Yes they can!  Instead of the absolute minimum 5 cm. of hair length needed to start, straight hair needs to be at least approximately 7 or 8 cm. or maybe even 10 cm. for the style to hold for long.  They may also require a moisturizing gel or hair wax so that the style will hold, and to wear a swimming cap when swimming, a shower cap when showering, and a silk scarf to bed.
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4.  What length does my hair need to be in order to wear cornrows?
Very springy African hair should be approximately 5 cm. and straight hair approximately 7 or 8 cm.  Either can get away with somewhat shorter hair if extensions will be used.Return to the top.

5.  How long can cornrows stay in the hair?

Cornrows can last from a month to six weeks with careful maintenance.  They should not be left in longer because the hair may lock or matt that way, and have to be cut in order to get them out.
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5a.  What do I do if I've left them in for too long?
If for some reason you have left your cornrows or braids in too long, and you've found that they have locked, don't panic.  You won't have to cut your hair unless you have serious knots that are impossible to unravel otherwise.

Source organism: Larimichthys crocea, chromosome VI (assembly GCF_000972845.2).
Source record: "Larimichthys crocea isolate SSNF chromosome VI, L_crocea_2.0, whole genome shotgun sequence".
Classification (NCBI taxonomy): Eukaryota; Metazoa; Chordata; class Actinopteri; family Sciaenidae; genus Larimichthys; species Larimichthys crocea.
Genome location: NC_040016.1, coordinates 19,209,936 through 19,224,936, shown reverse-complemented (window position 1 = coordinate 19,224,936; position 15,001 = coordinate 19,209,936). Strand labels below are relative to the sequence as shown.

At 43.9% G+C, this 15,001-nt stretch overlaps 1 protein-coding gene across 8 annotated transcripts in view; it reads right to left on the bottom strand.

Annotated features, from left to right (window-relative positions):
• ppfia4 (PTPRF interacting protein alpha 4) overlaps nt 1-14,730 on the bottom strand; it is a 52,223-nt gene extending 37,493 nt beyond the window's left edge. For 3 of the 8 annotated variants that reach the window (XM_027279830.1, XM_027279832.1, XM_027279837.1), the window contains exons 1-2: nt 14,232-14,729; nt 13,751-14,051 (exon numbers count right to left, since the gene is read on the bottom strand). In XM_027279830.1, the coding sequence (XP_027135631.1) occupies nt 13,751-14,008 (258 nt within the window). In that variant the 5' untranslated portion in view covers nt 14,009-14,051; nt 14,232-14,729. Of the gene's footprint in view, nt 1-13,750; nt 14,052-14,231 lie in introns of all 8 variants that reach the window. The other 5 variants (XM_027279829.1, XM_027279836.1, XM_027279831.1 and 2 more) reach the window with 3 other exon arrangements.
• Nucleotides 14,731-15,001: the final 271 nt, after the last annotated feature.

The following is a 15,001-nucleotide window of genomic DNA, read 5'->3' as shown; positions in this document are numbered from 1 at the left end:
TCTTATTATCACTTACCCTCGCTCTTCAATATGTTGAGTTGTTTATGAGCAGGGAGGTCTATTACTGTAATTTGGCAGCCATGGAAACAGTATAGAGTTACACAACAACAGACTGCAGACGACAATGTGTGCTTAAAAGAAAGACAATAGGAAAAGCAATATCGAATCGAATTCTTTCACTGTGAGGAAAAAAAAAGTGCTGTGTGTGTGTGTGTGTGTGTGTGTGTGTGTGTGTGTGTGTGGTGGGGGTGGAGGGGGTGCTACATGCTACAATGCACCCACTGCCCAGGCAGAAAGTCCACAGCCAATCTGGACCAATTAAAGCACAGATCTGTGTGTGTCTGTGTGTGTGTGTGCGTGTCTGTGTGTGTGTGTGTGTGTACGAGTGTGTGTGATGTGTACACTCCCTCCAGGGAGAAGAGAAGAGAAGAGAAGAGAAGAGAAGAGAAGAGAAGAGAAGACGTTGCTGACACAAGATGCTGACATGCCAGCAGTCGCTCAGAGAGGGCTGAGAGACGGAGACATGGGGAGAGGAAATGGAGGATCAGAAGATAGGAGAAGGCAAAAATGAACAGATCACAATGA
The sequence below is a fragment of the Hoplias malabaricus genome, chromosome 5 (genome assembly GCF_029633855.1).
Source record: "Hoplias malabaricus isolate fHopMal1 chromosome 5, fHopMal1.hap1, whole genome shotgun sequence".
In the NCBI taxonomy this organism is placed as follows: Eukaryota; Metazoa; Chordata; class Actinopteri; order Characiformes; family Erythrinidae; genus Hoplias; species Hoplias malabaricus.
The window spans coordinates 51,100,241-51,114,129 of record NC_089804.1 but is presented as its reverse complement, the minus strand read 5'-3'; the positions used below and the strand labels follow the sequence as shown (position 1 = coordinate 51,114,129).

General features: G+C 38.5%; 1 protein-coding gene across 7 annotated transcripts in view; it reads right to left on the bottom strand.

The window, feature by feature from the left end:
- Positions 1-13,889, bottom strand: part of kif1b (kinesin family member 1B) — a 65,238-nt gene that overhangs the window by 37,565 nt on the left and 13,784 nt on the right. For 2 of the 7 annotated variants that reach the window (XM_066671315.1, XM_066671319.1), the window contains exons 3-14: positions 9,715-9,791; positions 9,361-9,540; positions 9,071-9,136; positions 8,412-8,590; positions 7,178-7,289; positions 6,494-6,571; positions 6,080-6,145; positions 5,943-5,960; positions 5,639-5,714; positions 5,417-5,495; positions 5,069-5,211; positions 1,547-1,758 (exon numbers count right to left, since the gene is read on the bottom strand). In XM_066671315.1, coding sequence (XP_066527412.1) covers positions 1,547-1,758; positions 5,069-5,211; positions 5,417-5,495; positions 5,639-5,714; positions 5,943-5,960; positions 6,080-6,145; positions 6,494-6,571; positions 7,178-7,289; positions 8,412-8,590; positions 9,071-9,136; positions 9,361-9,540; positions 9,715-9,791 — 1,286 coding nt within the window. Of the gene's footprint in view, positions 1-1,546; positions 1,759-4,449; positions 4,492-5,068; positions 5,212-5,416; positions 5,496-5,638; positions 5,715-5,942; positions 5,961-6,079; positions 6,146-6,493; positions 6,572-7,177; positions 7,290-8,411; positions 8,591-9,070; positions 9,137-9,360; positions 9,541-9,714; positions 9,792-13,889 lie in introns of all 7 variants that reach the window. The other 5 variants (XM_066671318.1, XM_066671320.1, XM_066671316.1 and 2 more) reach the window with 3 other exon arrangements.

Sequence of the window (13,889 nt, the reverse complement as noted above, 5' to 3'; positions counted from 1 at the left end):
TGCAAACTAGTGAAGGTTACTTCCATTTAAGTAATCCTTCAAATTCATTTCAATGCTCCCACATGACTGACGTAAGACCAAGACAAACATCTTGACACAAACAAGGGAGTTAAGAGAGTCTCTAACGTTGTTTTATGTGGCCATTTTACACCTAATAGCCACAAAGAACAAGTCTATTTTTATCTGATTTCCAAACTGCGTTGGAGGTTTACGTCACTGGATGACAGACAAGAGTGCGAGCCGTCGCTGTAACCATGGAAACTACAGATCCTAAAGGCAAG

Before you reach for the scissors, try a ball tipped manicure punch first.  If you aren't sure what that is, it is that wooden stick with the needle like thing on the end that nail artists use to make grooves in acrylic nails or pick up tiny rhinestones.  Many braiders use these to undo microbraids.

These work well for those who want to unravel their dreadlocks, so they are sure to work on matted braids that were left in too long.  Be aware that you will lose some hair in the process, but less than you would by cutting it straight away.

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6.  How do I care for cornrows once they are in? Can I wash my hair with cornrows?
The hair should be kept moisturized and protected from the elements, including the pillow you sleep on at night.  If possible, try sleeping on an African head rest.  If you cannot, then you must cover your hair with a silk or satin scarf at night.  If you find that your cornrows are tight and unfomfortable, have them unbraided immediately.

To wash your hair with cornrows in, place a stocking cap over all of the braids, and then press a mixture of water and shampoo through them with your fingers.  Usually this will be one or two tablespoons of shampoo per liter of water.

After this, rinse the hair with the stocking cap still on, with clear water using a shower massager or "waterpick".  Try to get the water to flow under the braids as well as you can.